Syrian economy faces "heart failure"
As the Syrian conflict continues, the government warn of economic catastrophe
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Syria's deputy prime minister and minister of trade declared this week that the country's economy would suffer "heart failure" if the crisis that has been sweeping the country over the last 18 months continues for another three months, reports Bassel Oudat. "There is no solution except a political one, and without it there will be no economic, security or military resolution," he said.
"We have entered into a crisis without calculating the repercussions of the European and US sanctions," the minister said on Syrian television. "We import half our consumption of diesel fuel. The situation today is much worse than it was one month ago, when no one imagined that humanitarian conditions would deteriorate so badly in some regions of Syria."
The minister added that economic solutions alone would not succeed because military and security factors were the deciding factors. "The economy and production are collapsing, and there is no liquidity, indicated by the drop in value of the Syrian lira in comparison to the Euro and dollar. If the crisis continues, Syria's economy will have a heart attack," he said.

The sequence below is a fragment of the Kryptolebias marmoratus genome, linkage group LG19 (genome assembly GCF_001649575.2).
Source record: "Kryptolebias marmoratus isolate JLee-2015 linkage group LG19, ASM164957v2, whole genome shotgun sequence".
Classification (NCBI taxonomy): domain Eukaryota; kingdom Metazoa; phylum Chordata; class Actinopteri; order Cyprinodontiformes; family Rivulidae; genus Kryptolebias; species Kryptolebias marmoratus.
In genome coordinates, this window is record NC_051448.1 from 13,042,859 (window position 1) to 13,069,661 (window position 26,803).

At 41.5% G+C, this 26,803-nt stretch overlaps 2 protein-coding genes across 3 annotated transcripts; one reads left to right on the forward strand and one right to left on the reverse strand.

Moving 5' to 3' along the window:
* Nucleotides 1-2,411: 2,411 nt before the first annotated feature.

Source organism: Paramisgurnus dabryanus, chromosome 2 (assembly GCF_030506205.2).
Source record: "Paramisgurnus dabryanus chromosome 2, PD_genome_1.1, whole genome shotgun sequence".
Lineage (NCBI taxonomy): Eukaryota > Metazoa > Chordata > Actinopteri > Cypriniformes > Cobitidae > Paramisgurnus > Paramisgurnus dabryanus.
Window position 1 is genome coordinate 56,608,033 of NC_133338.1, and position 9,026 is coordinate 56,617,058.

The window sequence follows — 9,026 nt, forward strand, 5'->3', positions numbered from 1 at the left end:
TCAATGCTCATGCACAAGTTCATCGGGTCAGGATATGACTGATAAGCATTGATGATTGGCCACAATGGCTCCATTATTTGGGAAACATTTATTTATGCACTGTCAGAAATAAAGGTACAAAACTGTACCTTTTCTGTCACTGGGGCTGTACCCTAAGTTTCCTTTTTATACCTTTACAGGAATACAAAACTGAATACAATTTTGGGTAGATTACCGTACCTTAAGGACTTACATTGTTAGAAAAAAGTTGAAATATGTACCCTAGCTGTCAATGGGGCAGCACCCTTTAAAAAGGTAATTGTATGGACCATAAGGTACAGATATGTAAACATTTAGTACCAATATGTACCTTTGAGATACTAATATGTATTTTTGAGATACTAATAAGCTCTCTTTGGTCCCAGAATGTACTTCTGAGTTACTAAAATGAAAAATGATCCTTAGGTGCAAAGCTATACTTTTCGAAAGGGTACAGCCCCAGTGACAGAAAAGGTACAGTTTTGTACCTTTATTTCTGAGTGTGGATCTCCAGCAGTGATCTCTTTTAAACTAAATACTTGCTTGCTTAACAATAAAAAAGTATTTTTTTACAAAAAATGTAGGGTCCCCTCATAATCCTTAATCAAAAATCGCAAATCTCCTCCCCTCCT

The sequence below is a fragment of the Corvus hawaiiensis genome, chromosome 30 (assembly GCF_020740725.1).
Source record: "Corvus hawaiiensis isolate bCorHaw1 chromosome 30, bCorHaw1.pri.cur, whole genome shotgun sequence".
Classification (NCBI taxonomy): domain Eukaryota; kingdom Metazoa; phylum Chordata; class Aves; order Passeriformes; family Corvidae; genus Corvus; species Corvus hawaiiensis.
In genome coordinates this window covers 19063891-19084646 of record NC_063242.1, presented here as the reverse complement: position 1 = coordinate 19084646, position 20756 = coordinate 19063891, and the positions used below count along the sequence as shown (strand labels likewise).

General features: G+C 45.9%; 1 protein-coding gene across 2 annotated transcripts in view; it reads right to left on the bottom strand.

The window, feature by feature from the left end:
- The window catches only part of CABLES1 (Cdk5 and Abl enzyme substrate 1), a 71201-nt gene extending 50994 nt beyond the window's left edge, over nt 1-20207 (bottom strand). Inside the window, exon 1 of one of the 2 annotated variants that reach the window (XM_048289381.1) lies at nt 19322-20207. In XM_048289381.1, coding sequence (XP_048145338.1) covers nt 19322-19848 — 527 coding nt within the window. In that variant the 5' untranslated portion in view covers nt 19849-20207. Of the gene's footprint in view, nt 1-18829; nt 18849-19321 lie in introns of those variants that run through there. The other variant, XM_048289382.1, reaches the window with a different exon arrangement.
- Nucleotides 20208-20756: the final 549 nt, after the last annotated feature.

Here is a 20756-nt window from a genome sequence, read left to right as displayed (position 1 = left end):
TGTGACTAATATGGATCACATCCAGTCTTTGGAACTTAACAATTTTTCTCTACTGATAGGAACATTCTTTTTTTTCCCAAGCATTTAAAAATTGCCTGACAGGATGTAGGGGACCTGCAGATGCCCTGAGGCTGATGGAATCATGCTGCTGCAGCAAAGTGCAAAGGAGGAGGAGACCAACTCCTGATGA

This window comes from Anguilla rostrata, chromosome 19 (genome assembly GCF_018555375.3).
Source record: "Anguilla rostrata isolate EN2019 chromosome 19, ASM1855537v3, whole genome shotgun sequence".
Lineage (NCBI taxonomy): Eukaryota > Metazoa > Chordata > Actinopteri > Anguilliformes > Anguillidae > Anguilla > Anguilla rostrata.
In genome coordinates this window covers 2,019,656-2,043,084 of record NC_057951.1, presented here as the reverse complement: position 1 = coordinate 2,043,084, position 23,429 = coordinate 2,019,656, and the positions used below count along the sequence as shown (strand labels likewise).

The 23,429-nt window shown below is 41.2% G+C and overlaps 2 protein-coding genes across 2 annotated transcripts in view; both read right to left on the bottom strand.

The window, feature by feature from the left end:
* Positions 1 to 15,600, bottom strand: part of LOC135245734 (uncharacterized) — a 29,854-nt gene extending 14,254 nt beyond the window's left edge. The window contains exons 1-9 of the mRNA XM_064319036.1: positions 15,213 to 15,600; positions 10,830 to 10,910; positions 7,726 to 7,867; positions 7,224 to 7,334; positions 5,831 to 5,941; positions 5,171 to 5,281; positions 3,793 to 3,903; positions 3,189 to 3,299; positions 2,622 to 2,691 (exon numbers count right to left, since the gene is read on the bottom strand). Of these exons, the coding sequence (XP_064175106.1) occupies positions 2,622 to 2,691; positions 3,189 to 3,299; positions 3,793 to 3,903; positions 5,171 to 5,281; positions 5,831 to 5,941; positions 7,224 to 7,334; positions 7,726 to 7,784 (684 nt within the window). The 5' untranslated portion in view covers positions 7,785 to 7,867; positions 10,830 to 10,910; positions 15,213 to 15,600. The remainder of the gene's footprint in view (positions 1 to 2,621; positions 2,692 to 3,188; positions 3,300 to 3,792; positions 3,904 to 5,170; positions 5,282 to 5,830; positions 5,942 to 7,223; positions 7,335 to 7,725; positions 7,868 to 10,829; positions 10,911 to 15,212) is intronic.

The minister, appointed only two months ago, said there was a crisis of transportation and fuel in Syria as corruption and smuggling spread, along with the other problems that ail the Syrian economy.
However, despite these statements it seems that the Syrian government as a whole is in denial about an economic meltdown. The prime minister denied there were economic problems and asserted that the crisis was "in its last phase thanks to citizens' support for the leadership and the work of the armed forces."
He added that the condition of the economy was "reassuring. We have enough to cover the needs of our people in terms of commodities, food, pharmaceuticals and oil products," the prime minister said.